Old Reliable rode to the rescue: “Dying with a hardon beats dying with your boots on.”

            Laughter broke the spell of the heated pas de deux of the con with the coat.


            Reliable was good at that: adapting, making people adapt. His half-way house at his apartment for bad-boy ex-cons was his practice. He had long been cynical, but was far from jaded. Jaded is when you do it, but don’t enjoy it, whatever it is. He was cynical. He was frank. You adapt or you get out. You adapt or you die. He adapted continually. He handled alternate realities well. All the time, I thought. Whatever it is, he enjoys it.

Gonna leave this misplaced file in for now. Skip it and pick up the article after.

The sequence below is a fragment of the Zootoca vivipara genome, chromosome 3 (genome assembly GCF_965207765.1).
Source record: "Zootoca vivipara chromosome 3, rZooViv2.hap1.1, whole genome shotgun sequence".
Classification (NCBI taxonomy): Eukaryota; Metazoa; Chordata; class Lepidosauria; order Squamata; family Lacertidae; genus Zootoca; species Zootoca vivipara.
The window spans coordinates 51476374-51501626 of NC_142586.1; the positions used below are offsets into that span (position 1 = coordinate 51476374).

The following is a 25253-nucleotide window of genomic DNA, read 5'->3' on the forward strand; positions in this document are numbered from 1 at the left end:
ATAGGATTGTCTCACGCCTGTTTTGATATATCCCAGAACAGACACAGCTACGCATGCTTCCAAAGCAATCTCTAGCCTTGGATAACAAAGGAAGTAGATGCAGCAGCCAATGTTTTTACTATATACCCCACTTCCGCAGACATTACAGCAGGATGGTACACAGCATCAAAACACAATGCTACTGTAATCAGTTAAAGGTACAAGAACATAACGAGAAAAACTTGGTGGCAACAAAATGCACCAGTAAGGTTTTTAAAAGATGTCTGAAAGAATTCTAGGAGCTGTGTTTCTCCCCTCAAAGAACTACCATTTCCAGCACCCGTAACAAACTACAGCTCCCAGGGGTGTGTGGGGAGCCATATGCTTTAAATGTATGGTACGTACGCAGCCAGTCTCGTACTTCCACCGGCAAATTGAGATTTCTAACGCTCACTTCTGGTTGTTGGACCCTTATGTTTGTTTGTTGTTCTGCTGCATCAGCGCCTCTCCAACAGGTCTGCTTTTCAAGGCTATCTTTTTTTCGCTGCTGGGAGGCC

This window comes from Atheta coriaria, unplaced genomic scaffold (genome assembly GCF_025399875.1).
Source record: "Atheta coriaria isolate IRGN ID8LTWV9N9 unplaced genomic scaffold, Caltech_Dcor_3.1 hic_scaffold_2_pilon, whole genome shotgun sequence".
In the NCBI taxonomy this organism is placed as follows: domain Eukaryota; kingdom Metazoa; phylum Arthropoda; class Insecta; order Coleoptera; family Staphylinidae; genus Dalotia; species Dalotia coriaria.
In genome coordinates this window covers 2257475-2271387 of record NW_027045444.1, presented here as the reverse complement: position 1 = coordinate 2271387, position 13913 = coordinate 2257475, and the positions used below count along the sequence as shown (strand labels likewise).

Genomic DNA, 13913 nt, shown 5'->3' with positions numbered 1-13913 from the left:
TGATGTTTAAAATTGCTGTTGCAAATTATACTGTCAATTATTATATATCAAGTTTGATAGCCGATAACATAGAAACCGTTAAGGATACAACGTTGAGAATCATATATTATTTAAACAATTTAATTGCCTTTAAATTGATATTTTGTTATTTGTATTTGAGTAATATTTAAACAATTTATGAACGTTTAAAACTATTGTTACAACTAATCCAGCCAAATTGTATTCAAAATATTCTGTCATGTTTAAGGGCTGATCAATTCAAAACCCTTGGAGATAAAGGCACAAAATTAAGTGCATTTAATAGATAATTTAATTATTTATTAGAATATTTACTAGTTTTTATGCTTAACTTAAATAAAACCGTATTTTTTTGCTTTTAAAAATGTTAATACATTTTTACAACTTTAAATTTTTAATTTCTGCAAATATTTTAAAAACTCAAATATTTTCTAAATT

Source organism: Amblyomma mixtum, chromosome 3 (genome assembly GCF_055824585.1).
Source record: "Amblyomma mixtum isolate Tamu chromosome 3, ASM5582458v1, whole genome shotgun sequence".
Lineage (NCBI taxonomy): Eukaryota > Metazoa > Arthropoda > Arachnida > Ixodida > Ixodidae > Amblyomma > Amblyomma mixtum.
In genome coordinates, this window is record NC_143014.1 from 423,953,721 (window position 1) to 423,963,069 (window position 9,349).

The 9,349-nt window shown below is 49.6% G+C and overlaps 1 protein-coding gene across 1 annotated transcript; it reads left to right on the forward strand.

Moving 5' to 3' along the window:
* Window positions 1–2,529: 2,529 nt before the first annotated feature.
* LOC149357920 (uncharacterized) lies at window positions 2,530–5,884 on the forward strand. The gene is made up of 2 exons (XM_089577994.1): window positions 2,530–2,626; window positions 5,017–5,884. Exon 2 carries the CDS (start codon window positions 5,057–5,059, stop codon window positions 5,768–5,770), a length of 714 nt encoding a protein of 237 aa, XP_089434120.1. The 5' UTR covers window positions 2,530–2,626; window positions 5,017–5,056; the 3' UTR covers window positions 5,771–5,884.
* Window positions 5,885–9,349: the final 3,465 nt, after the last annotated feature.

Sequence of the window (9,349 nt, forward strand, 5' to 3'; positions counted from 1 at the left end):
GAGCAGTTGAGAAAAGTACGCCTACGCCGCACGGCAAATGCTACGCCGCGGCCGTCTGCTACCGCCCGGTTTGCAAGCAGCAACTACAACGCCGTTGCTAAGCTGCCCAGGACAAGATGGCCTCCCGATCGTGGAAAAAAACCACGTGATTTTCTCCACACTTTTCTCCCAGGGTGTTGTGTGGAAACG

Except one night, late, a bit drunk and a lot ripped, he told me, confessed actually, embarrassed the way a woman is embarrassed after a rape. No fault of hers nor in this case his, but the embarrassment acute all the same.

            Old Reliable is reliable, but not old. He is, in fact, at 33, boyishly attractive. That was part of what makes him an easy touch for so many ex-cons. Anyway, one of his San Quentin graduates warned him that to a con, a gay man is automatically considered an easy mark. That was no news to Old Reliable, who’s been taken to the cleaners more often than a clean-queen’s jockey shorts.